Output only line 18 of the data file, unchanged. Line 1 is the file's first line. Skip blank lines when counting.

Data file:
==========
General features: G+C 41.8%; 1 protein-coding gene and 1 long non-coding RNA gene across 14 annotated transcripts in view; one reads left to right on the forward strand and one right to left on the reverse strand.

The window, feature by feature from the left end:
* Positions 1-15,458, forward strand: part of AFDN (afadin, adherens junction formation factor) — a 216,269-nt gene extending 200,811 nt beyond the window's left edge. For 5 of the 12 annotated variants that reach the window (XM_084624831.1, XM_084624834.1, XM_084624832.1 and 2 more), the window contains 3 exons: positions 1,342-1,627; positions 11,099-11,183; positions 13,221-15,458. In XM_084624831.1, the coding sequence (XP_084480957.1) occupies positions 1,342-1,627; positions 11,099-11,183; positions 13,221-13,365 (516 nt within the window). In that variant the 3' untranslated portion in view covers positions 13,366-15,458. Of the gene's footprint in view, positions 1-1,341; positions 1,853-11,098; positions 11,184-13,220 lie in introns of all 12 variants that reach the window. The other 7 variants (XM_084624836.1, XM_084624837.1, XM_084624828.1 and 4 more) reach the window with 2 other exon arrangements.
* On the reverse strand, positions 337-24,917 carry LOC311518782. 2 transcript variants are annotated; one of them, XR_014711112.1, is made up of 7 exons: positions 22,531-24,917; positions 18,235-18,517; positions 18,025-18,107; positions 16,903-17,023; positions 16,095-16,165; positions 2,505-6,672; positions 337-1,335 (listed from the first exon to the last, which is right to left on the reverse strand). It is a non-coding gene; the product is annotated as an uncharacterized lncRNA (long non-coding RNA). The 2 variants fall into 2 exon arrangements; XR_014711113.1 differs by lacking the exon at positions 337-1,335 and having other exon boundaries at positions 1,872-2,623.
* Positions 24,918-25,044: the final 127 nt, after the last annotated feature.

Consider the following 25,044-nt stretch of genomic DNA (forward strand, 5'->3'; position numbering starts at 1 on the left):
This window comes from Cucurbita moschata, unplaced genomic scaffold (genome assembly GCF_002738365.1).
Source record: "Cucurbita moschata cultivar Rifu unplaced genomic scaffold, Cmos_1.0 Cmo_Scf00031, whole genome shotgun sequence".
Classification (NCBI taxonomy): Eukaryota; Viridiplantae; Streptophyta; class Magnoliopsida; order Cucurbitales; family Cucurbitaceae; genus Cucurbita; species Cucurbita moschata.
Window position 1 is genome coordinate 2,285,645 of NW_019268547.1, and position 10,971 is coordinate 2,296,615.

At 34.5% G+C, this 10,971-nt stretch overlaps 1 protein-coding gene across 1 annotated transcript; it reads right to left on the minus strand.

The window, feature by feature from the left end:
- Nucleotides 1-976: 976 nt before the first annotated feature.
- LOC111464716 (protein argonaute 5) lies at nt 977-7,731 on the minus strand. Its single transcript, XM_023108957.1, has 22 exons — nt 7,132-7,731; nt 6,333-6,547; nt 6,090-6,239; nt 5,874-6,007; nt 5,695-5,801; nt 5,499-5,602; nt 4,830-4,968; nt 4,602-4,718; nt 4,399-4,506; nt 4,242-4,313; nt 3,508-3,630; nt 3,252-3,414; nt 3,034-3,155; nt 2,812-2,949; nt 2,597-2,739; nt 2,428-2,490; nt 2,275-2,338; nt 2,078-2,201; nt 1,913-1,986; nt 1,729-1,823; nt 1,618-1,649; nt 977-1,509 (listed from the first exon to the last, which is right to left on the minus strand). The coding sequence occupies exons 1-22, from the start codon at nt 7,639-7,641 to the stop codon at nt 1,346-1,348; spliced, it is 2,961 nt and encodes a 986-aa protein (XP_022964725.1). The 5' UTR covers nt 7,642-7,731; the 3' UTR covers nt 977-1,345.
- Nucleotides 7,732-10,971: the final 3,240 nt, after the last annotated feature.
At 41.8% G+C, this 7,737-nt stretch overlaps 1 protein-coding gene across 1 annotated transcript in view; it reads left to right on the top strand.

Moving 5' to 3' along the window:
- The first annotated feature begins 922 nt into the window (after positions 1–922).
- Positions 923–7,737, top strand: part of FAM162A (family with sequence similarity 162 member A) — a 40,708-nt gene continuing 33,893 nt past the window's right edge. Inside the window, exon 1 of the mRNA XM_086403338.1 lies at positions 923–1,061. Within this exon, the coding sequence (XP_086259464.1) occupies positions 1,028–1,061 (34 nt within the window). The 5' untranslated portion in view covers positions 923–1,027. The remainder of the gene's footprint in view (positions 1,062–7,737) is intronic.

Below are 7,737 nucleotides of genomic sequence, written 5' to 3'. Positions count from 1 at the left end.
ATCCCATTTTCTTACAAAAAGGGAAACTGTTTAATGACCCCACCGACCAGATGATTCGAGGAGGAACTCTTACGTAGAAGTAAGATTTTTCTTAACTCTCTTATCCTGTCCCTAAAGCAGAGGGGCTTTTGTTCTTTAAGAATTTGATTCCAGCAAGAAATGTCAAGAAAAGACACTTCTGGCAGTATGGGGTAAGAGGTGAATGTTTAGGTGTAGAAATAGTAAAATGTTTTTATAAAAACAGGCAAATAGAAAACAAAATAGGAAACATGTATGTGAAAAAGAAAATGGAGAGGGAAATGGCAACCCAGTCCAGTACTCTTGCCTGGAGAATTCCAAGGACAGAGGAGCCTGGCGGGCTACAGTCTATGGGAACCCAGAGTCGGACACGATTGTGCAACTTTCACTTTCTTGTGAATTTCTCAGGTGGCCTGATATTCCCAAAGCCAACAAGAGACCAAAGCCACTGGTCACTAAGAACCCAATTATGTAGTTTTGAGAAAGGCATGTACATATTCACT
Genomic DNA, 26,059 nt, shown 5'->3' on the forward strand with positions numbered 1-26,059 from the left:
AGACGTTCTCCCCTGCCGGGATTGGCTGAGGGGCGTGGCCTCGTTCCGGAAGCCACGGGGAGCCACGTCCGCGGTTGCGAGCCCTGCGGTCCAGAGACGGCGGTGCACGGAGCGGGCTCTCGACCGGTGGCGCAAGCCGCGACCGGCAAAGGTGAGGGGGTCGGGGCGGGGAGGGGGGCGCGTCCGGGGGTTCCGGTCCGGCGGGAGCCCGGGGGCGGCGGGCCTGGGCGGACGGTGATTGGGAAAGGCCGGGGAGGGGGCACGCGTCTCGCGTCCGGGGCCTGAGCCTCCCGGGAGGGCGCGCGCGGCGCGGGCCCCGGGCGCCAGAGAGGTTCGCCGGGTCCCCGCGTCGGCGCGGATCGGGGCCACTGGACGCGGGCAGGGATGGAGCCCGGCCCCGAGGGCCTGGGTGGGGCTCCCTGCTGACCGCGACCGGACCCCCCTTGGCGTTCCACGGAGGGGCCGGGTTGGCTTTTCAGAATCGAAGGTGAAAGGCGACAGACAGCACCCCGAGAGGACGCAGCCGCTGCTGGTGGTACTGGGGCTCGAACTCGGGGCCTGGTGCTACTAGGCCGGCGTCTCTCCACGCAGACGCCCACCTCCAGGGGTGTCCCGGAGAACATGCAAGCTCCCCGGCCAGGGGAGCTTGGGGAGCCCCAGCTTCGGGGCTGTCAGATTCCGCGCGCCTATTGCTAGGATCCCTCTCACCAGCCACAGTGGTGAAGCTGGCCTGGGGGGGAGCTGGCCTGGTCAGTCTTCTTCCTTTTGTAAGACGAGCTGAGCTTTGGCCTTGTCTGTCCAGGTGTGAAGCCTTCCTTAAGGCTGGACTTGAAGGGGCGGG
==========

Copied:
- The first annotated feature begins 922 nt into the window (after positions 1–922).